Stage 3 prostate cancer is one of four stages of the disease. At this stage, it may still be possible to treat the disease, but it is much less likely to be cured than in the previous two stages. Treatment for men with stage 3 prostate cancer can include surgery, radical prostatectomy, hormone therapy, or radiation. In many cases two or more these methods will be combined. By stage 3, the cancer has spread to the outside of the prostate, but not to areas such as key organs, the lymph nodes, or bladder.
Once a patient has entered stage 3 prostate cancer, it will typically spread from the outside layer of the prostate and begin to move to other parts of the body. It is also common at this point for it to spread to the seminal vesicles, which are the glands that make semen. If the spread of the disease is not stopped at this point, it will move on to other organs and body systems, ending chances of successful treatment as the cancer progresses to stage 4.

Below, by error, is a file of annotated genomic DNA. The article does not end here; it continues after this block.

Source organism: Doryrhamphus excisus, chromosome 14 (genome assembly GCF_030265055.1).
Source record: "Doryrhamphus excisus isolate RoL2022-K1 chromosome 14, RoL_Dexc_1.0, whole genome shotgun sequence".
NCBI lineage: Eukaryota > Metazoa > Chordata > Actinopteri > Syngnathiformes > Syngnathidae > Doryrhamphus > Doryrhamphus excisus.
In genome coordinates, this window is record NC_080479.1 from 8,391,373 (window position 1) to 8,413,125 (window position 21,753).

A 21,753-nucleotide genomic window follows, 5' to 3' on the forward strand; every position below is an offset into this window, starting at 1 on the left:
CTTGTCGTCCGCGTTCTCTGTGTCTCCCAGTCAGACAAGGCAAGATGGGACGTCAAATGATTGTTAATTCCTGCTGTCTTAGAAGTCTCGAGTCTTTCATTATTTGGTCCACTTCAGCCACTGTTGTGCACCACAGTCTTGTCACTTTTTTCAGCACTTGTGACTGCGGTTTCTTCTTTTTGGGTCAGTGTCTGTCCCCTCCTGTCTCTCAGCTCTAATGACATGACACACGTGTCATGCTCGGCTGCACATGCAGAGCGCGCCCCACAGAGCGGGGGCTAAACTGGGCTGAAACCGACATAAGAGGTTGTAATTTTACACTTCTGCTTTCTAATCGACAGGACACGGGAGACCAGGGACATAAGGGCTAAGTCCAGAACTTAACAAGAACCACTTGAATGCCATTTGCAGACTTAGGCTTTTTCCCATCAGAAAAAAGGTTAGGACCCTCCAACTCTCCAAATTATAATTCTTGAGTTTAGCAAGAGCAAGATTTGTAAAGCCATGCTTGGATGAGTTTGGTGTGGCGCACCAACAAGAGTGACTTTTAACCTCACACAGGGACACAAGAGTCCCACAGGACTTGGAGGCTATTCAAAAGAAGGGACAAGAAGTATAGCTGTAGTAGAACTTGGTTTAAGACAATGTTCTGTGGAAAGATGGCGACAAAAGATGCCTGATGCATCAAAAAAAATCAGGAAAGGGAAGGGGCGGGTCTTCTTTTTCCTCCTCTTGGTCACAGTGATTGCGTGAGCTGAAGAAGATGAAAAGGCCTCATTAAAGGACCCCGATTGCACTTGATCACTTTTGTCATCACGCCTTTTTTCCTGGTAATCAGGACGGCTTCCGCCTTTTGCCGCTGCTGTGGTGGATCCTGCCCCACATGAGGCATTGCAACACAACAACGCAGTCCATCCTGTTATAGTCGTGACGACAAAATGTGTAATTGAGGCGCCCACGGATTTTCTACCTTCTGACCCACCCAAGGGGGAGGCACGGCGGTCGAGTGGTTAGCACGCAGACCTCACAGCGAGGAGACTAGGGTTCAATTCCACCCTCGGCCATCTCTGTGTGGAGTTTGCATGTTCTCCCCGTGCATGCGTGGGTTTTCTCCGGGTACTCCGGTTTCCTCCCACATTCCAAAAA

The type of treatment pursued in stage 3 prostate cancer depends upon the age and general health of the patient. Many doctors will continue to attempt to treat the condition if the patient is younger and otherwise in good health. Older patients may have other conditions which make treatment for the cancer too risky. In this case, the doctor may decide not to treat the cancer at all. The patient may also be observed for improvements in general health that could eventually decrease the risk of procedures such as surgery and radiation.
A rating system known as a Gleason grade can also help to determine the severity of prostate cancer. An array of questions about the patient’s condition must be answered in order to determine a numerical score. The cancer is low grade if the score is from two to four. It is intermediate if the score is five to seven and high-grade when the rating is eight to ten. Though this system can help to guide treatment decisions, it typically will not help to determine the stage of the cancer — stage 3 prostate cancer can have a Gleason score of anything from two to ten.
Prostate cancer tends to affect men over the age of 40. It is the third most fatal type of cancer among all men. In men over the age of 75 it is the most common cause of death from cancer. Genetics, race, age, and diet can all be risk factors for the disease. Men who have worked in professions with certain chemicals, such as farmers, painters, and workers in tire plants, are also at a higher risk.